Assessments often get a bad rap. They can take away from valuable instruction time. And they can put pressure on educators and students that distracts them from learning.
But North Carolina is changing how a formative assessment called the NC Early Learning Inventory (NC ELI) — formerly the Kindergarten Entry Assessment (KEA) — will show up in kindergarten classrooms this fall, hoping to give teachers useful information about children at the start of a critical year in their academic journeys.
“For some children, it’s about helping to mitigate the lack of opportunities they had before entering kindergarten,” said Dan Tetreault, an Office of Early Learning region consultant. “For other children, it’s about maintaining that continuity from that high-quality pre-kindergarten program that they attended and to continue to support them. For other children, it’s about identifying that they need enrichment.”
Tetrault was the interim director of the office, which oversees early grades within the Department of Public Instruction, when the process of changing the assessment began.
A formative assessment like this one is designed to differ from the stress-inducing, high-stakes tests that teachers and students dread. Instead of being used to hold teachers or students accountable in the forms of pay or grades, formative assessments are meant to help teachers modify their strategies to fit students’ needs.
They can be effective tools to track students’ learning over time and to adjust instruction based on where students are. That’s especially important for kindergartners coming from a variety of settings, Tetreault said.
“There’s a lot of factors that go into where a child is developmentally and in their learning when they enter kindergarten,” he said. “The main goal of assessing children in this way … is to be able to identify where children are when they enter kindergarten so that teachers have a better understanding of where to start supporting that child.”
From collecting to instructional change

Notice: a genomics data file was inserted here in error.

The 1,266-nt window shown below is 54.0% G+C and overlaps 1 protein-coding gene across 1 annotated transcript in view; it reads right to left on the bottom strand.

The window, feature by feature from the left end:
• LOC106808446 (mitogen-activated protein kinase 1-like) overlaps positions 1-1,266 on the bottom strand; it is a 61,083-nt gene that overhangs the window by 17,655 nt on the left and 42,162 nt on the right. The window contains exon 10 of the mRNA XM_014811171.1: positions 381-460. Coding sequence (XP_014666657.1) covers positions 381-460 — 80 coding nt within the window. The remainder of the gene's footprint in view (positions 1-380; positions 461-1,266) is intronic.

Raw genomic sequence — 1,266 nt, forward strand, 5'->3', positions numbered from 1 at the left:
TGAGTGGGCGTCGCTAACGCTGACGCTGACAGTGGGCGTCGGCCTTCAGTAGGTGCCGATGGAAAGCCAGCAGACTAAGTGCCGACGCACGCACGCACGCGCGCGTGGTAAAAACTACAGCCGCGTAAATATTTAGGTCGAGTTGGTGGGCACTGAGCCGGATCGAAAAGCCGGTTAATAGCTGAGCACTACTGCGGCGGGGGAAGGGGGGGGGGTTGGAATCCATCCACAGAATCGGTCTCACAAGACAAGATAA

The former KEA, created in 2013 in response to a federal mandate and first used by teachers in 2015, has varied in its use and implementation, said Richard Lambert, a UNC-Charlotte educational leadership professor, who has worked with DPI to study how KEA is used in districts across the state. He said some variation is expected.
“An authentic formative assessment is something that [teachers] have to integrate more thoroughly into their total teaching process,” Lambert said. “It would necessarily involve implementation issues, no matter what the measure was.”
Some teachers who spoke with EducationNC in 2018 did not see how the assessment connected to other required assessments or to student learning long-term. Some did not see a connection between the assessment and their instruction. Lambert said his research has seen teachers become more comfortable with using the assessment and integrating it into their teaching process over the last year.
Feedback from teachers and administrators has spurred changes, Tetreault said.
“We’ve always approached this from this idea of consistently listening to the folks that are actually implementing and then making changes,” he said.
The new NC ELI, with a different name, platform, and additional resources for teachers, aims to help teachers get to know their students and tailor their instruction over the first 60 days of school and beyond. Kindergarten teachers use observation to make notes about children’s learning and development across several measures. At the end of 60 days, teachers use those notes to rate where students are on different progressions.
Dan Wuori, director of early learning at The Hunt Institute, an education policy organization, said these kinds of assessments — using teacher observation over time — reflect the best practices nationally. But these assessments take a lot of work and time, he said. Teachers need support to effectively translate the information into their teaching practice.